Newest Review: ... former prep school housemaster who filled their minds with this nonsense about the 'art of murder'. Also starring are Farley Grang... more
It will Rope you in
Member Name: Starlight81
Advantages: Clever filming, intriguing plot, the acting, a good length
Disadvantages: Hard to think of any!
I first saw this a few years ago and liked it so much that I bought it to watch again with my boyfriend, who liked it as much as I did. It was Hitchcock's first 'Technicolor' film so I thought it would be an interesting one to try.
This film must be very unusual, in that the very first image that comes onto the screen is that of a man in a New York apartment being strangled by two other men with a rope. It turns out that the murderers, Brandon and Phillip, are friends (for 'friends' read 'lovers', though this is never made explicit), and that David, whose life they have brutally ended, was a friend of theirs. It soon becomes apparent that they believe themselves to be intellectuals, and therefore superior beings, who consequently have the right to decide whether 'inferior' beings live or die.
Brandon is by far the cockier and more confident, whereas Phillip seems to be more concerned about the lack of morality in what they have done. Soon after they have committed the murder they shut the body in the chest in their living room and start preparing the apartment for the imminent arrival of their guests- yes; they have organised a party to take place shortly after committing their crime, in order to prove to themselves how easy it is to get away with it, and presumably to give themselves an adrenaline rush (though the whole idea is quite clearly Brandon's). So confident is Brandon that the guests will not suspect a thing that they move all the food and candles from the dining room and lay them on top of the chest.
The guests begin to arrive one by one- David's parents and fiancée among them, though the two men are most concerned by the last guest to arrive- their former housemaster, Rupert (played by James Stewart)- not only is he an intellectual, but he also shares their theories on life and death. Nevertheless, Brandon is convinced that even if Rupert discovers the body, he will be the most likely to understand why they did it.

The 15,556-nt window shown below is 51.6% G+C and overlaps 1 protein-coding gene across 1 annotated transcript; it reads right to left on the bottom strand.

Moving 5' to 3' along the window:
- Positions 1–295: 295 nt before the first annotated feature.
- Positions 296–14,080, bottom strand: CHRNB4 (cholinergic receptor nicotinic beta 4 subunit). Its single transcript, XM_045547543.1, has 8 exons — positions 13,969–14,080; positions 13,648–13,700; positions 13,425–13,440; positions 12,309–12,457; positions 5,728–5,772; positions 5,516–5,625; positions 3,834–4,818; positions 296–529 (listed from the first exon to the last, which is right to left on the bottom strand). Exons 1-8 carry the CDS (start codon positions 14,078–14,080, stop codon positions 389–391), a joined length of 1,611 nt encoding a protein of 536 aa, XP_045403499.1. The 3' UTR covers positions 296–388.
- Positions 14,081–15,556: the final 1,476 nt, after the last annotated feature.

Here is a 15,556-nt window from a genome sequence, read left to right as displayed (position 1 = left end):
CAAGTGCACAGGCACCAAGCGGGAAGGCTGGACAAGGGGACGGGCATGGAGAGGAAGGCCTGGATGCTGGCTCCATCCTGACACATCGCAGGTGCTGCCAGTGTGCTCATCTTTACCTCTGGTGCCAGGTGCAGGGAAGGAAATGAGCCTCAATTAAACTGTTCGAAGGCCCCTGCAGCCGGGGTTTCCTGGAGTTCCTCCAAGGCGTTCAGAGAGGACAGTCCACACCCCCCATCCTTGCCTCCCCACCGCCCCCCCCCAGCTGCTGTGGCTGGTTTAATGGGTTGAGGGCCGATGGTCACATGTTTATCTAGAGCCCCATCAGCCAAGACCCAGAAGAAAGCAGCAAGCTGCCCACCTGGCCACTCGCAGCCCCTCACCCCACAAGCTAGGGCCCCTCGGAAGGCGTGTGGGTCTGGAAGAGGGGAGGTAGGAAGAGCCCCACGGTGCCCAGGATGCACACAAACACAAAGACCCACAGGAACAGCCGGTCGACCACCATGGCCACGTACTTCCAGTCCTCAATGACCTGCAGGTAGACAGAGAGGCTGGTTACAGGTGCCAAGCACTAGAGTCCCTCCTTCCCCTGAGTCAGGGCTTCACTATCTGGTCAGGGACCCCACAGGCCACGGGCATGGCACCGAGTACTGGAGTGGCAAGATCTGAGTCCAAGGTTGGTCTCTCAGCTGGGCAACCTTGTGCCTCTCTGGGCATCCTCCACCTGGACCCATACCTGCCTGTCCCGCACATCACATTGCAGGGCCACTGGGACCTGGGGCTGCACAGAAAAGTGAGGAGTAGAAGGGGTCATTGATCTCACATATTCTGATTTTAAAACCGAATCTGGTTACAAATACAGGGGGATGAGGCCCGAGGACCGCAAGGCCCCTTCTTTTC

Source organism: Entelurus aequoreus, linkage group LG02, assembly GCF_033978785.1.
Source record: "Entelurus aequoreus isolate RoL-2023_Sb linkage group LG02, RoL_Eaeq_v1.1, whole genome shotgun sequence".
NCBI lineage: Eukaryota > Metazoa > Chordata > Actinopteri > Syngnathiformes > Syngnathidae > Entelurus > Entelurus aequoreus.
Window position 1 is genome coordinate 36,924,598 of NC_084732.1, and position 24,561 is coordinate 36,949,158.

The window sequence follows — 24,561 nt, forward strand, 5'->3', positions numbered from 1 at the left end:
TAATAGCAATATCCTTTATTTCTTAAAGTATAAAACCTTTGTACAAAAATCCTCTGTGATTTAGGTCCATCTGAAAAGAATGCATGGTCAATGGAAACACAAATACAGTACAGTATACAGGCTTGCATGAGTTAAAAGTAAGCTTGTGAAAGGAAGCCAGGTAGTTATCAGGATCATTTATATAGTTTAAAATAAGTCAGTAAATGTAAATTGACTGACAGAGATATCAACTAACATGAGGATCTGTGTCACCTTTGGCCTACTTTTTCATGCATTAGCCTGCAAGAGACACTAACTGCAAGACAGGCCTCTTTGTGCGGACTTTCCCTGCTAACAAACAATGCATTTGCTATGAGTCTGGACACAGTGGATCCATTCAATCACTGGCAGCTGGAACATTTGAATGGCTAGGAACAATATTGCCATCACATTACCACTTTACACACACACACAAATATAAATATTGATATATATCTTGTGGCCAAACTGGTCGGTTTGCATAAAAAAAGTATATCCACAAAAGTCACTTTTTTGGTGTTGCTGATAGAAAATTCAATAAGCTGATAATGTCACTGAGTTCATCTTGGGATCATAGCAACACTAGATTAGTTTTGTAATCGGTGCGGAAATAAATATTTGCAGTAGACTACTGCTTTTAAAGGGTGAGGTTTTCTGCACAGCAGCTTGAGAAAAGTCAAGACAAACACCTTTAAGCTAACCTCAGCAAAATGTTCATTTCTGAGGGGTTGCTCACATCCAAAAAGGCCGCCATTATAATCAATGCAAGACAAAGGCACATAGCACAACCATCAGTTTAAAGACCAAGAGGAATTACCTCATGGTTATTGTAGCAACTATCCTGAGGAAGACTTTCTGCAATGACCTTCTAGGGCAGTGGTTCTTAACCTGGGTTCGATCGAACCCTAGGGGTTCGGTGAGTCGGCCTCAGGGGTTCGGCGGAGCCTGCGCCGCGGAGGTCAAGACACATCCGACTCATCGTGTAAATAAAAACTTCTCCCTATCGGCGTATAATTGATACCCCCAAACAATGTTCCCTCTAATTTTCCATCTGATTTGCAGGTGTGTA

Once the guests have all arrived, the tension begins to mount, and the emotional state of the two men changes as time goes on.
The way in which this film has been shot gives it a very similar feel to a play, and in fact it was a play originally, which was adapted for the big screen- though it would seem that not a lot has been changed! Some of the camera angles are quite interesting- the most prominent example being the moment when the guests are having a conversation off screen, and all that is on camera is the housekeeper walking to and from the kitchen, and the chest.
The film, most impressively, was shot using long takes, of up to ten minutes at a time, to give the impression of one continuous scene. Hitchcock managed to cut most of the time by zooming in on somebody's back, or a piece of furniture, to mask the switch. All camera angles had been decided beforehand.
The fact that the entire film is set mostly within one single room, and that this does not pose a problem at all in terms of enjoyment and interest, shows how clever the plot and dialogue must be. Having said this, care has obviously been taken to make sure that the one room has enough going on within it to build up the atmosphere e.g. one wall is entirely made of glass looking out over New York City, and as the party progresses, the sky gradually gets darker. As the film reaches a climax, darkness falls and there are neon lights flashing on and off just outside, a piano is being played in the corner of the room and a metronome has been set ticking, which speeds up as the tension increases.
I was also impressed with the acting- James Stewart (of 'It's A Wonderful Life' fame) was clearly the big selling-point of the film, since his name is the most clearly displayed as the film begins, but actually John Dall and Farley Granger, who played Brandon and Philip, were equally good, if not better. The supporting actors were not stretched in terms of dialogue, but they certainly gave above-average performances even so.
I also think the film is a perfect length- I hate films that are much longer than they need to be, and by the end of this I was left feeling that I would have liked to have seen more, if anything. It doesn't seem to have dated much either, considering it's a 1948 production. The themes are still relevant today, and the style of direction is still unique enough to be impressive despite today's superior technology.
I generally like to give a balanced view of a film, and try to write about the drawbacks as well as the advantages, but I'm honestly having a very hard time thinking of any flaws. I suppose that if you like typical modern Hollywood blockbusters then this may not be the film for you, and it's certainly not a typical Hitchcock, in the style of 'Psycho' or 'The Birds.' I would class it as a thriller more than a horror. However, I actually think this is one of Hitchcock's best, if not the absolute best.
Summary: 2 men commit a murder for the sake of it. Will they be caught?